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Hy Mayerson

Studio;             The Imaginairium, The Meeting House, West (TMHLB&G-W), Spring City PA 19475

Phone;             (00 1) 610 827 7868 or (00 1) 610  948 4800 (Imaginairium)

Mobile;            (00 1) 610 715 4959

Email;              hymayerson@gmail.com

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Sean Corcoran

Studio;             37 Johnstown, Waterford, Ireland

Phone;             00 (353) 51 858574

Mobile;            00 (353) 87 2524657

Email;              info@seancorcoranart.com

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11 Comments leave one →
  1. Audrey Rinker permalink
    February 18, 2010 9:18 pm

    Very impressive! I’m looking forward to following this trip as much as you and Sean are looking forward to making it.

    I’ve seen documentaries similar to this on PBS many times. One in particular was a guy who rented two large RVs and picked up his adult children and his aging parents and went on a whirlwind trip. They went back to towns where the parents grew up, married and raised their children. It was great. Made me feel like I was riding with them in the RV. PBS made it into a mini series showing a 30 minute section each week. It was great. I never wanted to miss any of the shows.

    The idea of asking strangers who their super heros are is great. It can take you into a stranger’s heart and mind. Great idea!

    I think your blog site is well put together. I enjoyed the story of how this idea came to life. I think you have a “hit” here. I’m looking forward to reading about the great adventure.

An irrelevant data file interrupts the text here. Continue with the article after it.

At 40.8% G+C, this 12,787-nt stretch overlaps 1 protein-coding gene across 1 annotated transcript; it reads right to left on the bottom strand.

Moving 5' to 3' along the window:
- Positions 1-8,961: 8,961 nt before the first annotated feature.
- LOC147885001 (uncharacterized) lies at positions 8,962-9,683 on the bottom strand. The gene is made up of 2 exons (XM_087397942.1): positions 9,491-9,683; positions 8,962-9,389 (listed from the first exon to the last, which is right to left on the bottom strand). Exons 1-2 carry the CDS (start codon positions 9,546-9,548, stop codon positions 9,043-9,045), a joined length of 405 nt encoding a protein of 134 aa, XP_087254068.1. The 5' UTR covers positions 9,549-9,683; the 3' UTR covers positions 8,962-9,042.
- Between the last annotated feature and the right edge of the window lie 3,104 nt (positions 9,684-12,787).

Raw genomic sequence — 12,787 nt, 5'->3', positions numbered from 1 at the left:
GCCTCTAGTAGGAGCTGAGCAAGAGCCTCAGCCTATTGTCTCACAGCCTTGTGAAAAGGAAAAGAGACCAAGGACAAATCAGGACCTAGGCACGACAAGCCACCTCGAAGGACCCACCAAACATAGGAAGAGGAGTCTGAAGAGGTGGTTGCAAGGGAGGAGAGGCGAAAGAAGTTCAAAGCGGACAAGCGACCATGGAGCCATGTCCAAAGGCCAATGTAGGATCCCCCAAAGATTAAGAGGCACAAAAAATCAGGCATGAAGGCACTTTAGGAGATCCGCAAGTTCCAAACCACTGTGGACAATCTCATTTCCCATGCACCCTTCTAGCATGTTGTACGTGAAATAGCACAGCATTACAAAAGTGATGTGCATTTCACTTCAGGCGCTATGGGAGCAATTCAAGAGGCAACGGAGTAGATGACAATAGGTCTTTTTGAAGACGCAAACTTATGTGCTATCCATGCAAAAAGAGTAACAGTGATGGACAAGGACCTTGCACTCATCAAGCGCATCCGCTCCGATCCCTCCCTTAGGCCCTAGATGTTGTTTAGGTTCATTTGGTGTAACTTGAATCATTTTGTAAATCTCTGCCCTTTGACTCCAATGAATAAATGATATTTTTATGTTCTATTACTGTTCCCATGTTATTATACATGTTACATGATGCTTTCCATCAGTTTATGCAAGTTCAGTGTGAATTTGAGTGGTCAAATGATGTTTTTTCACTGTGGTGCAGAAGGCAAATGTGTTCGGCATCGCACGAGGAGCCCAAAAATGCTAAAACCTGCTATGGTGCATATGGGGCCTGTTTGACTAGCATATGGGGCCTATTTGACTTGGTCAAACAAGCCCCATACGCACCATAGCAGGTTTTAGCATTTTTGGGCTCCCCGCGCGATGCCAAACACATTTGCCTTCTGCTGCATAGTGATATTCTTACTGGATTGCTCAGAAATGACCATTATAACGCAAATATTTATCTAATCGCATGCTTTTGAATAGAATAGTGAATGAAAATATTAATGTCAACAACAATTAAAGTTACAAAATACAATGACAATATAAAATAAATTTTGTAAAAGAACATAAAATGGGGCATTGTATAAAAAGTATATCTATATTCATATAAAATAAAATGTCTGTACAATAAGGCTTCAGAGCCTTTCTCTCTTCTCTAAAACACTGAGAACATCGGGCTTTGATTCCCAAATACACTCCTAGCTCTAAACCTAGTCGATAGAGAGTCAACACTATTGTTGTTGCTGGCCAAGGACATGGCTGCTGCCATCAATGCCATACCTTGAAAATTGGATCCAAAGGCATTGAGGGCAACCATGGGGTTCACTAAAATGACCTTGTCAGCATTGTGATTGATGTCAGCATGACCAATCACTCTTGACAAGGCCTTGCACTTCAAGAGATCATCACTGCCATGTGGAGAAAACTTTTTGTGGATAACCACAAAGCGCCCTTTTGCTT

Another job well done.
    Audrey Rinker
    NPR, FL

  2. February 25, 2010 12:13 am

    Catch us if you can…

  3. March 17, 2010 9:03 pm

    I heard on the radio today that John Lennon learned late in life that his ancestors are from Dublin. Indeed, five generations of Irish musicians.

    Apparantly, John was very proud of this fact.

  4. March 17, 2010 9:06 pm

    The Beatles came from Merseyside – an area around the city of Liverpool which has the largest Irish population in England, mainly as a result of the exodus of people from Ireland during the Great Famine in the 1840’s. Early in their career, the Beatles had played in Ireland three times: in Dublin and Belfast in 1963, and once again in Belfast in 1964. It was after the split of the Beatles in 1970, that both Lennon & McCartney began releasing songs about the Irish question – all of which were all banned by the BCC: McCartney wrote Give Ireland Back to Irish which became a hit single in 1972, and Lennon wrote Sunday Bloody Sunday, and The Luck of The Irish, both of which were on the album Some Time In New York City that was also released in 1972.

  5. March 17, 2010 9:07 pm

    Lennon’s grandfather, John (Jack) Lennon was born in Dublin in 1858, and like many Irish people after the Great Famine of the 1840’s – when Britain allowed over a million Irish people to die of starvation – emigrated to Liverpool to seek better prospects of employment. There Jack married an Irishwoman called Mary Maguire and started a family. Sadly, their children, including Alfred, were orphaned early on and grew up in Liverpool orphanages. As his father Alfred Lennon walked out and left him at the age of 5, Lennon never knew either of his Irish grandparents or anything of his Irish roots. This is probably because he was raised by his mother’s family, the Stanleys, were Welsh. In later years he became increasingly interested in his Irish ancestry. In 1975, John give his second son the name Seán, the Gaelic version of his own name.